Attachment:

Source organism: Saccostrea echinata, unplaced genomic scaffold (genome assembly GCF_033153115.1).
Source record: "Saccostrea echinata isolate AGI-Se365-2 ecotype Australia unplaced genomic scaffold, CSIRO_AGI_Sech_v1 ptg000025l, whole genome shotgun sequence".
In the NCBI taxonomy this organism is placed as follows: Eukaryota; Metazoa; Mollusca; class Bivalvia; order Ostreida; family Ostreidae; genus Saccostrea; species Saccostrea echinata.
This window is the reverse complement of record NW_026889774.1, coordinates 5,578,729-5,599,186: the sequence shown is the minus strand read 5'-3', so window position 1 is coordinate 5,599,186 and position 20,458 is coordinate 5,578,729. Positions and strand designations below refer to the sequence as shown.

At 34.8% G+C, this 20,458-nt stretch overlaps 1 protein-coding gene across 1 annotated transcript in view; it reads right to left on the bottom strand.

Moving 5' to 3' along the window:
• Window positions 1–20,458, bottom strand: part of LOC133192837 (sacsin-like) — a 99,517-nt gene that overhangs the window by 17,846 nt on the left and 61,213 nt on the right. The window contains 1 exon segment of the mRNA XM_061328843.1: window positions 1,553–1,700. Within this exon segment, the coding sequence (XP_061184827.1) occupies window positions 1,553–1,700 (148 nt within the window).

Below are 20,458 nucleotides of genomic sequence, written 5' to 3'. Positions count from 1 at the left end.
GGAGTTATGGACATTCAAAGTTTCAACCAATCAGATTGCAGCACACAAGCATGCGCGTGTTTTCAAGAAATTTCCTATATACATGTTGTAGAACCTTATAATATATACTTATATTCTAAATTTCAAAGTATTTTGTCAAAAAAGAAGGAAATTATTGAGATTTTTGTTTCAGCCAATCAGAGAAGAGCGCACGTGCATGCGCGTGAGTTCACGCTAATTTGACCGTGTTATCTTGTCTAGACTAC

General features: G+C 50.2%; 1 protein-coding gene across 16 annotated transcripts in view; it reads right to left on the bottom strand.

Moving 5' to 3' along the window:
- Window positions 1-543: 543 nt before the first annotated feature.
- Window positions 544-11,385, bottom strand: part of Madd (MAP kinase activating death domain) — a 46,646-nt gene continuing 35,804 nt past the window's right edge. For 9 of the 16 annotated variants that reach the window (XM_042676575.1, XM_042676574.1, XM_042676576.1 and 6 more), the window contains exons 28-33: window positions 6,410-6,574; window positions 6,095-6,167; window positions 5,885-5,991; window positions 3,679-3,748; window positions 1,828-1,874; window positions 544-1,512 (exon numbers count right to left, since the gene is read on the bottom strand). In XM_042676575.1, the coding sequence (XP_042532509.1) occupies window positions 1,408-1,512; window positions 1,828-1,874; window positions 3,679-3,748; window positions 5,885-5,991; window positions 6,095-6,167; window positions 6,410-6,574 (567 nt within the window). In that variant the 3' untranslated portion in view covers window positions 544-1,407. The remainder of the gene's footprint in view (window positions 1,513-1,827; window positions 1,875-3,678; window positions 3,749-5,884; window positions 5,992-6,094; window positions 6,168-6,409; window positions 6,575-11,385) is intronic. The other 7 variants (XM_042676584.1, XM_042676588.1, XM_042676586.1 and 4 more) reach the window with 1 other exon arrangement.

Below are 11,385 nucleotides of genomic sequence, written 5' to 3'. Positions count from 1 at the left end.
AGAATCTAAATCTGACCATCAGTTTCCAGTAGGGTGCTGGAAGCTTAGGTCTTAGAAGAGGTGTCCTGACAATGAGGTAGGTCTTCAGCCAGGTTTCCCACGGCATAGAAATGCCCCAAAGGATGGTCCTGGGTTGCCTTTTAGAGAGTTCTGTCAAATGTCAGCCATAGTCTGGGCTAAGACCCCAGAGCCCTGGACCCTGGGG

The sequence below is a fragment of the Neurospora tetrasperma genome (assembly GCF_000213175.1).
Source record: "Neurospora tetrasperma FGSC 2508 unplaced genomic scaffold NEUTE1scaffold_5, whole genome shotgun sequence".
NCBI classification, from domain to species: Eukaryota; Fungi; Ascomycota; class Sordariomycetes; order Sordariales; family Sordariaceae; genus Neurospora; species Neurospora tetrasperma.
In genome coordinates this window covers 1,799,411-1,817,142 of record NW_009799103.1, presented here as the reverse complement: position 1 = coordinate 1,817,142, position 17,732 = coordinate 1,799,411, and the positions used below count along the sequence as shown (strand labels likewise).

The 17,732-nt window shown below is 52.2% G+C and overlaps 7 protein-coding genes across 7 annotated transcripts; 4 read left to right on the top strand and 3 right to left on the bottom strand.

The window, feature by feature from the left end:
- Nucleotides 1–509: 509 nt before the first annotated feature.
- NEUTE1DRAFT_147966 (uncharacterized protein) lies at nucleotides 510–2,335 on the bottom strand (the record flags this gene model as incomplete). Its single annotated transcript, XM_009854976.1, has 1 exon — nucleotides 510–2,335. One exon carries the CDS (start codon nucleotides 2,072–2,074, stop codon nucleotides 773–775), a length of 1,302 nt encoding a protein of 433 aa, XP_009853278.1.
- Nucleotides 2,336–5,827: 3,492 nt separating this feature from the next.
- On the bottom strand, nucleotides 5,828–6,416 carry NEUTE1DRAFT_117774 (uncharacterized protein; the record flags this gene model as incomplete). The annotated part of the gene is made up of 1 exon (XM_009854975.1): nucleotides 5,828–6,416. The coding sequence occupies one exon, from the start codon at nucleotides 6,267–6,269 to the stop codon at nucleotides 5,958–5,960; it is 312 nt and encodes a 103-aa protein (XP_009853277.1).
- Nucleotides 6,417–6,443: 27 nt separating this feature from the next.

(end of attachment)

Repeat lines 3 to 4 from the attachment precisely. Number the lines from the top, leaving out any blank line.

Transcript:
In the NCBI taxonomy this organism is placed as follows: Eukaryota; Metazoa; Mollusca; class Bivalvia; order Ostreida; family Ostreidae; genus Saccostrea; species Saccostrea echinata.
This window is the reverse complement of record NW_026889774.1, coordinates 5,578,729-5,599,186: the sequence shown is the minus strand read 5'-3', so window position 1 is coordinate 5,599,186 and position 20,458 is coordinate 5,578,729. Positions and strand designations below refer to the sequence as shown.